3-4 tbs. your choice of toppings (see above)
1. Arrange the banana slices on a large baking sheet covered with waxed or parchment paper.
2. Melt the chocolate over medium-low heat in a double-broiler until completely smooth. Alternatively you can melt it in 30-second intervals in the microwave, but watch it carefully so it doesn't burn.
3. Carefully whisk in the peanut butter until completely incorporated.
4. Using a fork or whatever kitchen implement you find easiest, (kebab skewer? toothpick?) dunk the banana slices into the chocolate mixture and coat evenly. Shake off any extra chocolate sauce.
5. Sprinkle banana slices with your choice of toppings and freeze until solid, about 2 hours.
Searing food is about as close to magic as the average home cook can get without the use of molecular gastronomy. The ability to make something so perfectly crunchy on the outside and yet still juicy and tender on the inside, is, in my opinion, nothing short of Houdini-esque.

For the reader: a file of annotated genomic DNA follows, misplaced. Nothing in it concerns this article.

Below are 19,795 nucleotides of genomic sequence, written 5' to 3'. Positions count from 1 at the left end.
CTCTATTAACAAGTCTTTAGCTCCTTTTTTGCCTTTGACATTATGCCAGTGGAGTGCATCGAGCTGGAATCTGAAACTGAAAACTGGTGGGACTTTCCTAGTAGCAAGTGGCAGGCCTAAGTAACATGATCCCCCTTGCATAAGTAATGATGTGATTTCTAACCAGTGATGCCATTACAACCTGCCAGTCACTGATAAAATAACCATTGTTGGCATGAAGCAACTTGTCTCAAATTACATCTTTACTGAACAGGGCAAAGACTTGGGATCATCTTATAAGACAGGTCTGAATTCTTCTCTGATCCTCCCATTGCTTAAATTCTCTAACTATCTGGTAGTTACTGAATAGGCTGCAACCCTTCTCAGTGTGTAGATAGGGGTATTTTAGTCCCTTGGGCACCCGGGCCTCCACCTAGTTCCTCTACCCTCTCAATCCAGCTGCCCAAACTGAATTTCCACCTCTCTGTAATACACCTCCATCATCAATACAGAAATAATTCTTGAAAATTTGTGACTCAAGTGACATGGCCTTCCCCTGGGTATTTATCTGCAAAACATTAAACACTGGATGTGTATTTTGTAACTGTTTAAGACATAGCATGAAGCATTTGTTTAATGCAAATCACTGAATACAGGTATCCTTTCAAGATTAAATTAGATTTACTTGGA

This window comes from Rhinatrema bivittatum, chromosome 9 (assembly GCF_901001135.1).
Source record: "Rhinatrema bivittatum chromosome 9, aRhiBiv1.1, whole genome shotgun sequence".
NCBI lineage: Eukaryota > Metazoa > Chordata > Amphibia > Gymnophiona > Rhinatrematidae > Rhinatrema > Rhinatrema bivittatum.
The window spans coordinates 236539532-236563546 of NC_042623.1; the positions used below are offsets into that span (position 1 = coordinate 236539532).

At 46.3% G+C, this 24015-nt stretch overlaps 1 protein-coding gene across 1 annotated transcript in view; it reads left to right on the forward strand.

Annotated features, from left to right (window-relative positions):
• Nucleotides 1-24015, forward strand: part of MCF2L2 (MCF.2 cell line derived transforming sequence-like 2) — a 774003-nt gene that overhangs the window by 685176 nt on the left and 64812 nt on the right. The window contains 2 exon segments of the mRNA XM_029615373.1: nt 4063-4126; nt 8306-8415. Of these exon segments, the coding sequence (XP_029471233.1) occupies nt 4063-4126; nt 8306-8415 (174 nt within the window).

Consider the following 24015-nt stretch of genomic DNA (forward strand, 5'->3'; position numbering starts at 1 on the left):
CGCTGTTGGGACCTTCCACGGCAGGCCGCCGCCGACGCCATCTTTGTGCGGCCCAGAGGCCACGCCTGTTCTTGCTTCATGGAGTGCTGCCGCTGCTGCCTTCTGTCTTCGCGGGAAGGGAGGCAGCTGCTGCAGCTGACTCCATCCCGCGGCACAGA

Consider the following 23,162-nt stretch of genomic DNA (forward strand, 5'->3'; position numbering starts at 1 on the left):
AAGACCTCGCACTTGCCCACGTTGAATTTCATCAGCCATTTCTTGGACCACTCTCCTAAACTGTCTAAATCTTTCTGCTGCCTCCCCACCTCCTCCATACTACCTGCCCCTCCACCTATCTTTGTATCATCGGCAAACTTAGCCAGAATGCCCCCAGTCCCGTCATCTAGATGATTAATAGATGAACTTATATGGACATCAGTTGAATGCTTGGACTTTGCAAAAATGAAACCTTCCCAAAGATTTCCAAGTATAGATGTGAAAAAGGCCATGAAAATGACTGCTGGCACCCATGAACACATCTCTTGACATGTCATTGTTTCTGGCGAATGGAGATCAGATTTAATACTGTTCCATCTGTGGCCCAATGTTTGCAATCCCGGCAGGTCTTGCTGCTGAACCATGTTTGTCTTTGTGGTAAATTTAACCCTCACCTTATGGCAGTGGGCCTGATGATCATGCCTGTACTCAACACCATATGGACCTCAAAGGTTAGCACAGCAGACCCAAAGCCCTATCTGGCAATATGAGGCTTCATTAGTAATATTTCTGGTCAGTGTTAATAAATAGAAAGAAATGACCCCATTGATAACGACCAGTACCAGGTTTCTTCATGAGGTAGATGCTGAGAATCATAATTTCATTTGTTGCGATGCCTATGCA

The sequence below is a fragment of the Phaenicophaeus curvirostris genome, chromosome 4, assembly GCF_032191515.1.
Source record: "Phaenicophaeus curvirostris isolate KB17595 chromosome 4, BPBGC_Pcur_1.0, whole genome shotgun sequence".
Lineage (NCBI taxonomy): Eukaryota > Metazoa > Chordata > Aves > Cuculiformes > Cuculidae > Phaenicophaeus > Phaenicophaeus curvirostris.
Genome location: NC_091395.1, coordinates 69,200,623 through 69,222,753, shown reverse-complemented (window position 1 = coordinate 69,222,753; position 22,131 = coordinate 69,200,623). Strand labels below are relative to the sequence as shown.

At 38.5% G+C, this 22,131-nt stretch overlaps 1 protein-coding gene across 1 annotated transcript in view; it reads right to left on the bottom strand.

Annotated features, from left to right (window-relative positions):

While my knowledge of traditional magic is limited to what I've experienced at Disney World and its College Park counterpoint, R.J. Bentley's Filling Station, my knowledge of kitchen magic is pretty extensive. And the ability to sear a protein well is one of the best tricks I can pull out of my hat.
Searing, in which the outside surface of a food is cooked at high heat until a crunchy, caramelized crust forms, is ridiculously easy and has the added benefit of making your food look much fancier than it actually is. The trick is getting your sautee pan extremely hot so that the outside of the food begins cooking much faster than the inside, resulting in that crunchy, intensely flavorful outside.